It doesn’t change depending on the sport. The mindset is the same whether you’re driving a golf ball or shooting a puck.
Playing with a lead can be murder on the old psyche, unless you’re of the attitude Gerard Gallant wants from his hockey team.
“We always push,” the Golden Knights coach said. “We never sit back.”
Never is pretty tough to achieve.
The Knights didn’t push as much as usual Saturday.
They held back in the last half of the third period.
They paid for it.
Never took the afternoon off.
For just the second time this season, the Knights lost a game in which they led after two periods, falling to Montreal 4-3 in overtime before an announced crowd of 18,173 at T-Mobile Arena.
More than anything else, the Knights are now 13-0-2 when entering the final 20 minutes of regulation with an advantage on the scoreboard because the Canadiens were much better from the moment that 20-foot-tall helmet made its 45-second descent from the rafters for pregame introductions.
Better. Faster. Far more aggressive.
For the love of Tomas Tatar — who remains a really nice guy and yet incredibly capable of missing an open net — Montreal deserved the two points like nobody’s business.
It varies from team to team, how you play when up late, whether you choose to push forward for more scoring chances or retreat and protect the lead you have, whether your style translates to an assertive or passive nature in such moments.
“It’s natural,” Knights defenseman Brayden McNabb said, “to err on the side of caution with a lead.”
When they were winning all those Stanley Cups, nobody protected leads like the Blackhawks, then a cluster of terrific two-way players who were enough of a threat offensively to prevent opponents from taking risks in search of an equalizer.
That’s when they led by a goal.
When those Chicago teams led by two in the third, they were more a sure thing than cookies and milk being left out by children across the world come Monday night.
Do you know who else has been terrific when leading late for stretches in the past several years?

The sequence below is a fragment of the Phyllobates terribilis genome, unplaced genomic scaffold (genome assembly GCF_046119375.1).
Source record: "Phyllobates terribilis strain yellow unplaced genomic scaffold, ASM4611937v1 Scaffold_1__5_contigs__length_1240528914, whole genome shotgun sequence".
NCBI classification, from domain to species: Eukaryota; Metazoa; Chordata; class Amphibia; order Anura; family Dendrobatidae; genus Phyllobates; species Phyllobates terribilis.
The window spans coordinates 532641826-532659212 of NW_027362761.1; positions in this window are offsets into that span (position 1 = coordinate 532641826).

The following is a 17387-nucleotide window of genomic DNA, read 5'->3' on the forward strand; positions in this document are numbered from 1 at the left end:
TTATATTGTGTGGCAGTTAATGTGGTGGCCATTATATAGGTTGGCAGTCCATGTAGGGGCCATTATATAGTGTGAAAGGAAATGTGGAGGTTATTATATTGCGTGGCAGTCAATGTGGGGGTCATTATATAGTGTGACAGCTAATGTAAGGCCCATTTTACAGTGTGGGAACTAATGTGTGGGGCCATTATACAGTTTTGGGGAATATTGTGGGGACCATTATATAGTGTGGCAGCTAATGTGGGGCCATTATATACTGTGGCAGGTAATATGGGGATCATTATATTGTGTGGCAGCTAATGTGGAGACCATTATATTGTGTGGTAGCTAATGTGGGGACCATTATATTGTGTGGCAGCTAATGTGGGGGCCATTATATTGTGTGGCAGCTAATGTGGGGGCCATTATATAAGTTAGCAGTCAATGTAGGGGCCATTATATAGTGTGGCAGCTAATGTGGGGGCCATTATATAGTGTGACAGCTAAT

The Pittsburgh Penguins.
For much of those wins, they had a guy named Marc-Andre Fleury in goal.
He’s also a major reason the Knights have closed out so many games since joining the NHL last season.
But he faced 47 shots Saturday. That’s too many, and yet if not for some highlight-type saves by Fleury, Montreal has six or seven goals and wins going away.
“We didn’t play our game,” said Knights forward Jonathan Marchessault, who had his 13th goal of the season. “They played our game. They were fast, got a lot of shots off, worked hard. They were just better than us. The last five minutes of the game, I feel like we just waited for them to come into the zone, and that’s not good enough. We need to go get the next one and focus on that. It doesn’t matter what the score is. You have to keep going forward, and that’s not what we did.
“We just sat back those last five to 10 minutes, and that’s not good enough. We’re usually a hard-working team, and we didn’t work hard enough in this one.”
Gallant doesn’t change much when leading, except for something like inserting defensive-minded forward Pierre-Edouard Bellemare into more shifts as a way to protect against allowing a late goal.
But then the Canadiens pulled goalie Carey Price with 2:10 remaining in the third for the extra skater and Phillip Danault found himself in front of the net and, one jam of his stick later, had a hat trick and things were even at 3.
Then overtime arrived, and Montreal took one shot and scored and 13-0-1 became 13-0-2 when leading after two periods.
“Montreal came in here and played a gritty and competitive game,” Gallant said. “They were fast. They were the best team I’ve seen come in here this year. I didn’t mind our team’s game, but (Montreal) was real good. Give credit to them. They played great, and we just weren’t quite up to their speed.
“We don’t change our game because we’re leading by a goal or two goals. We play the same way. Do I make a couple of adjustments with my lineup? Yes. I don’t want us to change our game. I never do.”
Never took the afternoon off.
Holiday season and all.
Contact columnist Ed Graney at email@example.com or 702-383-4618. He can be heard on “The Press Box,” ESPN Radio 100.9 FM and 1100 AM, from 7 a.m. to 10 a.m. Monday through Friday. Follow @edgraney on Twitter.